Unfortunately, Pinterest was a bit late to the social media game, and has never taken off in the same way that Facebook or Twitter did.



All about connections, Linkedin is notorious for filling people’s inboxes with invites from their contact list. Linkedin has also become a niche service that seems primarily to provide professionals with job opportunities.


Millennial and youth-centric, Snapchat provides ephemeral messaging. I didn’t hear from any artists who are selling art on Snapchat, but if you are, please leave a comment below!



Google tried to compete with Facebook. It didn’t work, but parts of their platform are still around, including their very successful video meeting platform, Hangouts, and their communities.


The Others

It would be almost impossible to keep up with all of the social media sites that have come and gone over the last few years. Tumblr, MySpace, Flickr, Digg, Reddit, and on and on. While some of the other platforms are much, much smaller, each platform still has millions and millions of users. There seem to be countless avenues for sharing and selling your art.

What Social Media is Working for You?

Have you had success selling your art on the platforms listed above? On other platforms? Are you active on more than one social media platform? Where have you sold your art? What other benefits have you seen from sharing your art through social media? What advice would you give to artists who don’t know where to begin with social media?

Share your experience, success and the challenges you have faced as you’ve looked for the right social media platform to share your art. Leave your thoughts in the comments bellow.

About the Author: Jason Horejs

Jason Horejs is the Owner of Xanadu Gallery, author of best selling books "Starving" to Successful & How to Sell Art , publisher of reddotblog.com, and founder of the Art Business Academy. Jason has helped thousands of artists prepare themselves to more effectively market their work, build relationships with galleries and collectors, and turn their artistic passion into a viable business.


  1. I have Facebook, Instagram, and LinkedIn accounts, am active on all three, although a little less so on LI. Facebook has been my best venue for actually selling artwork. One collector has purchased 4-5 pieces, all of which she first saw on FB. My FB followers tend to be people I know, whereas Instagram followers tend to be friends I haven’t met yet, and yes, it skews younger. However, several people who live in my area have attended my studio events, which speaks to it being effective. LinkedIn is another source I have tapped into for building a reputation. I couldn’t ignore the 500+ contacts I had there from my years in business, so I have taken to posting there two to three times per week. It’s a way to keep in touch with people related to my graphic design/marketing career, and I’ve been pleased that my work has captured the attention of a few of those folks. I also use email marketing and a little direct mail, but for the most part, social media exposes people to my work who would never have known that I create art, much less the kind of work I do. I follow the principles that I used for my clients in my past career: persistence and dedication to your marketing message. Instant results are unrealistic, and building a reputation takes time.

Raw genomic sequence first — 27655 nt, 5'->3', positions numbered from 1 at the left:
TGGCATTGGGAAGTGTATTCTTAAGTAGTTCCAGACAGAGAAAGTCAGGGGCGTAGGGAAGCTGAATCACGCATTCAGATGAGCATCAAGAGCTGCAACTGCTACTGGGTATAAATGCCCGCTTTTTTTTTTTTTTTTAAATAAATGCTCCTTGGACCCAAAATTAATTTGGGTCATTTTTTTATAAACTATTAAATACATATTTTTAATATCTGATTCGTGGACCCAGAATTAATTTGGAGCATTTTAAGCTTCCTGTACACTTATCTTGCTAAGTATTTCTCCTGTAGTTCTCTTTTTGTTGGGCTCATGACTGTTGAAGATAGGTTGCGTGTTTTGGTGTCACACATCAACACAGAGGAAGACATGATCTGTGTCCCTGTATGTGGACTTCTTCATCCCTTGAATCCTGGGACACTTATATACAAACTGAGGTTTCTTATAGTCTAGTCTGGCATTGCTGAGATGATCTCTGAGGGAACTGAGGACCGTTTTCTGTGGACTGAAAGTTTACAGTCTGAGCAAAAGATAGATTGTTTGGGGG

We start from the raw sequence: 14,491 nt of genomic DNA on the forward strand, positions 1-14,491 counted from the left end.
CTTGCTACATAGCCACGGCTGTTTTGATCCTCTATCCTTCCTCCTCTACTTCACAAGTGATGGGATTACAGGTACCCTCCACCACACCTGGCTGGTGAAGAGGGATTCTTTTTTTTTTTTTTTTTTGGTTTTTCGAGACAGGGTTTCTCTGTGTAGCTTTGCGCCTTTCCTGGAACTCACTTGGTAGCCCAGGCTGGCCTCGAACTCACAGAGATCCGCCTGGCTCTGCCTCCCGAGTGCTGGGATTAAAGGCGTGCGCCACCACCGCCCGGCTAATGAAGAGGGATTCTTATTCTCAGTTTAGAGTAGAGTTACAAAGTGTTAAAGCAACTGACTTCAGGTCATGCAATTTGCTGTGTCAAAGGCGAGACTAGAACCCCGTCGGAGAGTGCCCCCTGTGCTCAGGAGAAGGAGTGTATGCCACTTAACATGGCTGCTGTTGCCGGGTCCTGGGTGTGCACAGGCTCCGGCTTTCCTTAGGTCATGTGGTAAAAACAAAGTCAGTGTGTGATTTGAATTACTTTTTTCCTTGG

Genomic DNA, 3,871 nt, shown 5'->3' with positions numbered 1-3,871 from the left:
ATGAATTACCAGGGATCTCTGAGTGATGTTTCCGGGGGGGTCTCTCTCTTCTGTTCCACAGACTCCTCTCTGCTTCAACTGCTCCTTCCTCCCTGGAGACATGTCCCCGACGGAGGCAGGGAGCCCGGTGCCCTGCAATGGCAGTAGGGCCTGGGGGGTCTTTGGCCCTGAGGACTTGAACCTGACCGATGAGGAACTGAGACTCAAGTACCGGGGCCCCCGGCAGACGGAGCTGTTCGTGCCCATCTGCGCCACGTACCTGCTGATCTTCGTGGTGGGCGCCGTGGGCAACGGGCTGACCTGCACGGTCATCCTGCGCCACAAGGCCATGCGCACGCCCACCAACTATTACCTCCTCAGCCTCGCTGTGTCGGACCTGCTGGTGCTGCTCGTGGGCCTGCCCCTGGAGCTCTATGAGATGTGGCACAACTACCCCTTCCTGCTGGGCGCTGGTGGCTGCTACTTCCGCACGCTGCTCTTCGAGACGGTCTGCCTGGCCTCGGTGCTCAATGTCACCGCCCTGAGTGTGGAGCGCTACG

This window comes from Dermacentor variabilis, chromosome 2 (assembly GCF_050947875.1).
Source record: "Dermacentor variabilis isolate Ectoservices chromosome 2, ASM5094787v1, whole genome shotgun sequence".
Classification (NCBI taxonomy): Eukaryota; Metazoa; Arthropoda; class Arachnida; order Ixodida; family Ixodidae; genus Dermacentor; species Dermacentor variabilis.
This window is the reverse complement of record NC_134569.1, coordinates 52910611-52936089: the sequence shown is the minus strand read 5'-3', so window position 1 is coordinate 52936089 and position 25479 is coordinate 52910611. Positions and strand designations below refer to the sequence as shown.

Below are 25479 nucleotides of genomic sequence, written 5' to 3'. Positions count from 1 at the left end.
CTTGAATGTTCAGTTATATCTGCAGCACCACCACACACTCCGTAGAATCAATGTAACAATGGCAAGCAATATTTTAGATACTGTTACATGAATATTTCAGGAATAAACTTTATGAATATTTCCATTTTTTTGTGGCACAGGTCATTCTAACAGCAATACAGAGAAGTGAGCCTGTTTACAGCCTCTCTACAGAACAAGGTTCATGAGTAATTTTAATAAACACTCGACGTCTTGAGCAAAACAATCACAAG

2. I put my work wherever it can be put. I’ve been banned from FB, Flickr, LI. Tumblr went to hell, so don’t bother with them. Many other online venues banned me. If I had a smartphone I try IG, but they would ban me too no doubt. YouTube banned me, but got back on. Just can’t put anything much on there or they will throw me out.

    I do use IG to make videos and still photos of for social documentary work. I’m working on one today…’Look at #metoo’

  3. I’ve been studying this for an upcoming Salon talk up in Seattle. Pew Research just completed an exhaustive study on the demographics of each major social media platform. 85% of Instagram users are 35 years old and under. So selling fine art to that group is almost non-existent but great for cultivating future art buyers. Price points are also low here – which is why I can’t sell a $2000 painting on it but my ingenious daughter-in-law is doing a great business with her $12 product.

    Facebook has a more middle-age population that fits art buyers but their ad platform and new regulations make it super hard to advertise art. Now to get a posting that smells like an “ad” to show on your feed you need to have people not only making comments to you the artist but conversations need to happen between your commentators for your post to get seen by many. Plus I’ve read that with the new regs and changes, most posts are seen by only 20% of your friends.